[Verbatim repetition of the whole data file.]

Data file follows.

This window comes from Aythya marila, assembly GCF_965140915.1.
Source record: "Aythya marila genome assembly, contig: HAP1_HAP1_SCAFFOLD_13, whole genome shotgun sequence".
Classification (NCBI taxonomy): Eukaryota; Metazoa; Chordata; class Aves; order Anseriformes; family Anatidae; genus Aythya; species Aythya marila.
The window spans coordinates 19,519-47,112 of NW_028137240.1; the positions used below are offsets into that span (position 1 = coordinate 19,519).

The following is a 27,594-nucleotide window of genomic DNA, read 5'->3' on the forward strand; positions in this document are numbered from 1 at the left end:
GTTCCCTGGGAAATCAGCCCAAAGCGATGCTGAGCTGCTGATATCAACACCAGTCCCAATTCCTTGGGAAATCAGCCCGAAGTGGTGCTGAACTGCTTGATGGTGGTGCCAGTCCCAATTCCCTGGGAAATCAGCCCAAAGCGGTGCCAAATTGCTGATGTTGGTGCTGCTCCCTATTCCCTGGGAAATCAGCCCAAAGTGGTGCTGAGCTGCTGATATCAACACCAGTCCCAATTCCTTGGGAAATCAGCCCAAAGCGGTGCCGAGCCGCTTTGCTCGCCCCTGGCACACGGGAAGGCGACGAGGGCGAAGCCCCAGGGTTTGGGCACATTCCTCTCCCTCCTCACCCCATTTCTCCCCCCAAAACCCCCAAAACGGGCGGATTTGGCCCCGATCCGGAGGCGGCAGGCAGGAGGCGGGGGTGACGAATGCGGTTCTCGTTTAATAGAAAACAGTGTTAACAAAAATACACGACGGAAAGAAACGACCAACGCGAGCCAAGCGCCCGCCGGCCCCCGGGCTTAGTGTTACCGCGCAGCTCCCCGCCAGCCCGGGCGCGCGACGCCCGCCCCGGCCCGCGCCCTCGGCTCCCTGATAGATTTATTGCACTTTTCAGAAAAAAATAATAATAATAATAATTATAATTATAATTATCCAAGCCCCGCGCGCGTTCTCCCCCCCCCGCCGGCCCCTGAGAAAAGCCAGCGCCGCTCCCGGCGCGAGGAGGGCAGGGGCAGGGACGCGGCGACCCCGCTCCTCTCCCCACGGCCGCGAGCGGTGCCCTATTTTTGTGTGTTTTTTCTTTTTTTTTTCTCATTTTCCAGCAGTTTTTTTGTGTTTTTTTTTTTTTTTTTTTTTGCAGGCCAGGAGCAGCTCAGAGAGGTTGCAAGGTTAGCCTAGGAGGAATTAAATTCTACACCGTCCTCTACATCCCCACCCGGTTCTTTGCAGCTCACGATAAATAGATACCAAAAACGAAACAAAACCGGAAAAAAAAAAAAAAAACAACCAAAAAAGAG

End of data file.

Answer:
This window comes from Aythya marila, assembly GCF_965140915.1.
Source record: "Aythya marila genome assembly, contig: HAP1_HAP1_SCAFFOLD_13, whole genome shotgun sequence".
Classification (NCBI taxonomy): Eukaryota; Metazoa; Chordata; class Aves; order Anseriformes; family Anatidae; genus Aythya; species Aythya marila.
The window spans coordinates 19,519-47,112 of NW_028137240.1; the positions used below are offsets into that span (position 1 = coordinate 19,519).

The following is a 27,594-nucleotide window of genomic DNA, read 5'->3' on the forward strand; positions in this document are numbered from 1 at the left end:
GTTCCCTGGGAAATCAGCCCAAAGCGATGCTGAGCTGCTGATATCAACACCAGTCCCAATTCCTTGGGAAATCAGCCCGAAGTGGTGCTGAACTGCTTGATGGTGGTGCCAGTCCCAATTCCCTGGGAAATCAGCCCAAAGCGGTGCCAAATTGCTGATGTTGGTGCTGCTCCCTATTCCCTGGGAAATCAGCCCAAAGTGGTGCTGAGCTGCTGATATCAACACCAGTCCCAATTCCTTGGGAAATCAGCCCAAAGCGGTGCCGAGCCGCTTTGCTCGCCCCTGGCACACGGGAAGGCGACGAGGGCGAAGCCCCAGGGTTTGGGCACATTCCTCTCCCTCCTCACCCCATTTCTCCCCCCAAAACCCCCAAAACGGGCGGATTTGGCCCCGATCCGGAGGCGGCAGGCAGGAGGCGGGGGTGACGAATGCGGTTCTCGTTTAATAGAAAACAGTGTTAACAAAAATACACGACGGAAAGAAACGACCAACGCGAGCCAAGCGCCCGCCGGCCCCCGGGCTTAGTGTTACCGCGCAGCTCCCCGCCAGCCCGGGCGCGCGACGCCCGCCCCGGCCCGCGCCCTCGGCTCCCTGATAGATTTATTGCACTTTTCAGAAAAAAATAATAATAATAATAATTATAATTATAATTATCCAAGCCCCGCGCGCGTTCTCCCCCCCCCGCCGGCCCCTGAGAAAAGCCAGCGCCGCTCCCGGCGCGAGGAGGGCAGGGGCAGGGACGCGGCGACCCCGCTCCTCTCCCCACGGCCGCGAGCGGTGCCCTATTTTTGTGTGTTTTTTCTTTTTTTTTTCTCATTTTCCAGCAGTTTTTTTGTGTTTTTTTTTTTTTTTTTTTTTGCAGGCCAGGAGCAGCTCAGAGAGGTTGCAAGGTTAGCCTAGGAGGAATTAAATTCTACACCGTCCTCTACATCCCCACCCGGTTCTTTGCAGCTCACGATAAATAGATACCAAAAACGAAACAAAACCGGAAAAAAAAAAAAAAAACAACCAAAAAAGAG